It seems odd – maybe contrary to some netiquette that forbids self-publicity – to repost a blog, but with Dave Aldridge‘s appearance to discuss remembrance in Cambridge (and in general) still very current, I want to return to the noxious growlings of Gove against “Blackadder history” and how I looked at this in a blog post earlier. Here it is, with its warning that “it is not only ancient history that makes myths.” This isn’t really about Gove, or the trenches, or the youths who will dress up and march in streets and square next month, but about how we seek to mythologise bloody episodes as part of our story of belonging. Glorious victory at Rochester, Brunanburh, Hastings, the “famous victory” at Blenheim, Prestonpans, Amiens and the Somme , the Baltic? Which is the most relevant now? How do we use these stories? Is Hastings an awful warning about the dreadful continentals or a defining moment in land ownership and language? Is the Somme a warning never to trust politicians’ manipulation of the people or a blow for the freedom of Europe?
Yesterday was the 84th birthday of the great Alan Garner, and as I look at his work, and mindful of my blog post on fiction, memory and Roman Britain, the work of Rosemary Sutcliff, and then think of the Battle of Hastings, remembered last week, and the battles of more recent times we celebrate (is that the word?) in the Remembrance season I think I want just to add some of his thoughts on memory and landscape from The Voice That Thunders. In the first section, from the essay “Inner Time” Garner looks bleakly at the American myth, contrasted with his vision of Europe where myth is richly layered:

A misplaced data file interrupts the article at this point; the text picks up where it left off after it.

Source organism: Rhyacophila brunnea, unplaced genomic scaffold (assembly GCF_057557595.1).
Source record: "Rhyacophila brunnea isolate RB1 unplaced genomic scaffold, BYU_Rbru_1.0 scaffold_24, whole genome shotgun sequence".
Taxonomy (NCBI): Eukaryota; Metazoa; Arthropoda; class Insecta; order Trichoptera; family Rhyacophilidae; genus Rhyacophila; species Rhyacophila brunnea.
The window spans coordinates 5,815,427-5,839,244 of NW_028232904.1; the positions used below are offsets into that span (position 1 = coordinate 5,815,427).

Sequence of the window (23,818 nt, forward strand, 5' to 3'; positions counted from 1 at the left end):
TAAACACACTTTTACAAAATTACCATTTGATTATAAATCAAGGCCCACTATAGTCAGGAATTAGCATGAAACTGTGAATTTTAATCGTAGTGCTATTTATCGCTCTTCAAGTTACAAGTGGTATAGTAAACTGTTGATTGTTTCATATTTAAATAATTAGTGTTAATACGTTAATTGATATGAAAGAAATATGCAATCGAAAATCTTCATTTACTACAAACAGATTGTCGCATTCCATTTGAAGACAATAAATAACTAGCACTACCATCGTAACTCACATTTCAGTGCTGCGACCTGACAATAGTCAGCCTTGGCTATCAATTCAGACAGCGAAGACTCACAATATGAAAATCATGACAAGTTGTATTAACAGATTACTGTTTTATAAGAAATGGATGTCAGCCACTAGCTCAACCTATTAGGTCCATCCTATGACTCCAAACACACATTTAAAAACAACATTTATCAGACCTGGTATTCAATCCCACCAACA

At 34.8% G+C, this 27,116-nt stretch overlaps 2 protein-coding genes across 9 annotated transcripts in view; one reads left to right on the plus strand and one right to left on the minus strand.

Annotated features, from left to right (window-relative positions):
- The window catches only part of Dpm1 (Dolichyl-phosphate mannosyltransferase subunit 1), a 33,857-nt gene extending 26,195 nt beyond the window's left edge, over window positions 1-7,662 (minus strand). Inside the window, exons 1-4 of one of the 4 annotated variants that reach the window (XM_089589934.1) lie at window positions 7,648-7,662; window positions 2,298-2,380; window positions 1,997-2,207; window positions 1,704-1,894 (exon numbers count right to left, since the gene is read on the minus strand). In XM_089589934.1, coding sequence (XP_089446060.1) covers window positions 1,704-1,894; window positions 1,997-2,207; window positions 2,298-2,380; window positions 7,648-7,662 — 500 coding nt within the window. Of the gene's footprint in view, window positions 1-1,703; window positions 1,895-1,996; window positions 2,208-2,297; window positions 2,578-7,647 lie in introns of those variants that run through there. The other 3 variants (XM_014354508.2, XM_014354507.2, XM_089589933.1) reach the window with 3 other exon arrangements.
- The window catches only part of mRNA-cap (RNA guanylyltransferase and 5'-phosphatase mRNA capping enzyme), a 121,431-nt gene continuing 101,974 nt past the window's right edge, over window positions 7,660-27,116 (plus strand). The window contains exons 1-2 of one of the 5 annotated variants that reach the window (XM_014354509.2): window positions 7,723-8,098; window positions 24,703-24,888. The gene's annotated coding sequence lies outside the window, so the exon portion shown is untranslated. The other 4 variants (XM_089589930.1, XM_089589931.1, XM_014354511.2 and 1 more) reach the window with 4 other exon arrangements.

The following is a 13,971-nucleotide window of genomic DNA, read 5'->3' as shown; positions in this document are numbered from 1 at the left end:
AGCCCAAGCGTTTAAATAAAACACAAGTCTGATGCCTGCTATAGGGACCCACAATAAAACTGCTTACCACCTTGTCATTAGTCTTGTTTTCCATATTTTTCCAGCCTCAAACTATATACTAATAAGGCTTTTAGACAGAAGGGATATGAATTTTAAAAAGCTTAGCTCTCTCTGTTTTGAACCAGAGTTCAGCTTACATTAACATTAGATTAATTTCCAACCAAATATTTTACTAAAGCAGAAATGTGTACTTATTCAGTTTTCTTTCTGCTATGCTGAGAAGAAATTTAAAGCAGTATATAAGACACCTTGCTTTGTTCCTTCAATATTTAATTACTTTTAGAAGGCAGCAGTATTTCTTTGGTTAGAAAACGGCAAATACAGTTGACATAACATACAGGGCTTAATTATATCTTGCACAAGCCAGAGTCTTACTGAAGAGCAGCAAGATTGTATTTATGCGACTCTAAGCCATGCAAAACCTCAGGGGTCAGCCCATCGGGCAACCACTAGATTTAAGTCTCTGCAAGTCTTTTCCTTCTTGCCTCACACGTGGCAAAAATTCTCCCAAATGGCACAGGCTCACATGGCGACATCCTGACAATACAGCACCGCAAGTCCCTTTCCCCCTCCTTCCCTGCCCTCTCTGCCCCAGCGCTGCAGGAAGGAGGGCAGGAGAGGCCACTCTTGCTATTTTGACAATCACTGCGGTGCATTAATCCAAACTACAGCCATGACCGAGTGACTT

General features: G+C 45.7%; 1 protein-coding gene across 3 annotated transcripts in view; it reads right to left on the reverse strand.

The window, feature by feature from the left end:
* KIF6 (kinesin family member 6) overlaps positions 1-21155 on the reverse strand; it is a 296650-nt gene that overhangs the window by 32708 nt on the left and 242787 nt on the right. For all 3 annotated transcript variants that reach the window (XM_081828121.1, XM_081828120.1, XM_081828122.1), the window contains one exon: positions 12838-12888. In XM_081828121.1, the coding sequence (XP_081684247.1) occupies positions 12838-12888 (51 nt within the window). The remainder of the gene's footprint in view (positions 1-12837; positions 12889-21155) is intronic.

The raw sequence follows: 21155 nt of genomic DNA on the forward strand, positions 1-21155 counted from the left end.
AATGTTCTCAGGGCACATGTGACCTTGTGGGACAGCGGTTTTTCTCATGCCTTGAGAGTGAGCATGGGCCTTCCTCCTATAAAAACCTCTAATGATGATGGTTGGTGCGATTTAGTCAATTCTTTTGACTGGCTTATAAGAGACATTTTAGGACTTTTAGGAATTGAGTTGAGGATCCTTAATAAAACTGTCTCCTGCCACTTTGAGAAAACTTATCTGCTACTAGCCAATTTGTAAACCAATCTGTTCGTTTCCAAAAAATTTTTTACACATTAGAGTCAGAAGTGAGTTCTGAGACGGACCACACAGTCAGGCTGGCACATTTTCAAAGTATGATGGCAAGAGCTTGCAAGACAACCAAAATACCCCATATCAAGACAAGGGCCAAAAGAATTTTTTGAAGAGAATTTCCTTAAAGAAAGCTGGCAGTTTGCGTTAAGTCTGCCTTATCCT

Man is an animal that tests boundaries. He is a ‘mearcstapa,” “boundary strider,” and the nature of myth is to help him understand boundaries, to cross them and to comprehend the new; so that, whenever Man reaches out , it is myth that supports him with a truth that is constant, although names and shapes may change… The Biblical, the Epic, the Romantic, the Gothic are all merestones, boundary markers, of their day and the pointers of ours. Three hundred years ago, the mystery was in the greenwood; last century, the nearest grave; now the nearest galaxy…
And then in his essay on Strandloper, he returns to his task in celebrating the autochthonic ideals of language and people and history in the First Peoples in Australia and in his native Cheshire:
[I have been trying] to celebrate the land and tongue of a culture that has been marginalised by a metropolitan intellectualism, that churns out canonical writers…who draw on the library, ignorant of the land; on the head, bereft of the heart. For true reading is creativity: the willingness to look into the open hand of the writer and to see what may, or may not, be there…
Garner has the energy, skill and creativity to be the offerer, the writer who presents us with ideas and wisdom and myth and legend. Perhaps I was wrong in my earlier blog to have thrown all of this into a store room full of the “chill of secrets;” maybe the fiction writer – and the Remembrance marchers and the people protesting – is looking for the defining myth still. Just as the people recovering from the 1914-18 conflict rediscovered land and landscape – returning to a mixture of visions of pastoral and homes fit for heroes – maybe the scambling and unquiet time we are in demands of us a new view of what we mean by “home” and a world we feel at home in.
The trouble is that myths are always shifting: flora changes on the Cheshire hills of Garner and the borders of Sutcliff; we need to read our landscape as closely as the text an author proposes –
The pity is that idiots have driven a chariot of the gods through the great wonders and the true mystery.